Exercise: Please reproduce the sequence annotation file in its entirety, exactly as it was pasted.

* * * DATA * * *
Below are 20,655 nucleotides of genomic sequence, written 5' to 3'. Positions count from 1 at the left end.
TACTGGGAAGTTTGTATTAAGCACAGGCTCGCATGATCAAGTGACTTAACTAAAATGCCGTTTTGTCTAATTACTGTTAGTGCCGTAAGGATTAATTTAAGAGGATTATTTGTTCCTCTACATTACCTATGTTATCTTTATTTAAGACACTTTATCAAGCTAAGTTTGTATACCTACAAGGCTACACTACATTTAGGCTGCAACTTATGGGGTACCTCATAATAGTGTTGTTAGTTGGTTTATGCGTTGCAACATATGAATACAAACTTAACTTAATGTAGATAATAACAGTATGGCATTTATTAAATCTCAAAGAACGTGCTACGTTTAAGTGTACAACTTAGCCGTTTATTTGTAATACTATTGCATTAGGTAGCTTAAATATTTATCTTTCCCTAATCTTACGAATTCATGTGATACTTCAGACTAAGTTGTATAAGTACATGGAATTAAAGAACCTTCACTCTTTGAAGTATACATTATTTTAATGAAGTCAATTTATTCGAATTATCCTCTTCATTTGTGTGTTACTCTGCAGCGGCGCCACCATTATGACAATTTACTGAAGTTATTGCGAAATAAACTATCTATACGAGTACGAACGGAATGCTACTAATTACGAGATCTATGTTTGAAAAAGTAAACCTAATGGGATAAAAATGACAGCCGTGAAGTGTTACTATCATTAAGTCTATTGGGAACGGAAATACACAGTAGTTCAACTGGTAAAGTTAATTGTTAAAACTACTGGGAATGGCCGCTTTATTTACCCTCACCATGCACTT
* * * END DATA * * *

Below are 20,655 nucleotides of genomic sequence, written 5' to 3'. Positions count from 1 at the left end.
TACTGGGAAGTTTGTATTAAGCACAGGCTCGCATGATCAAGTGACTTAACTAAAATGCCGTTTTGTCTAATTACTGTTAGTGCCGTAAGGATTAATTTAAGAGGATTATTTGTTCCTCTACATTACCTATGTTATCTTTATTTAAGACACTTTATCAAGCTAAGTTTGTATACCTACAAGGCTACACTACATTTAGGCTGCAACTTATGGGGTACCTCATAATAGTGTTGTTAGTTGGTTTATGCGTTGCAACATATGAATACAAACTTAACTTAATGTAGATAATAACAGTATGGCATTTATTAAATCTCAAAGAACGTGCTACGTTTAAGTGTACAACTTAGCCGTTTATTTGTAATACTATTGCATTAGGTAGCTTAAATATTTATCTTTCCCTAATCTTACGAATTCATGTGATACTTCAGACTAAGTTGTATAAGTACATGGAATTAAAGAACCTTCACTCTTTGAAGTATACATTATTTTAATGAAGTCAATTTATTCGAATTATCCTCTTCATTTGTGTGTTACTCTGCAGCGGCGCCACCATTATGACAATTTACTGAAGTTATTGCGAAATAAACTATCTATACGAGTACGAACGGAATGCTACTAATTACGAGATCTATGTTTGAAAAAGTAAACCTAATGGGATAAAAATGACAGCCGTGAAGTGTTACTATCATTAAGTCTATTGGGAACGGAAATACACAGTAGTTCAACTGGTAAAGTTAATTGTTAAAACTACTGGGAATGGCCGCTTTATTTACCCTCACCATGCACTT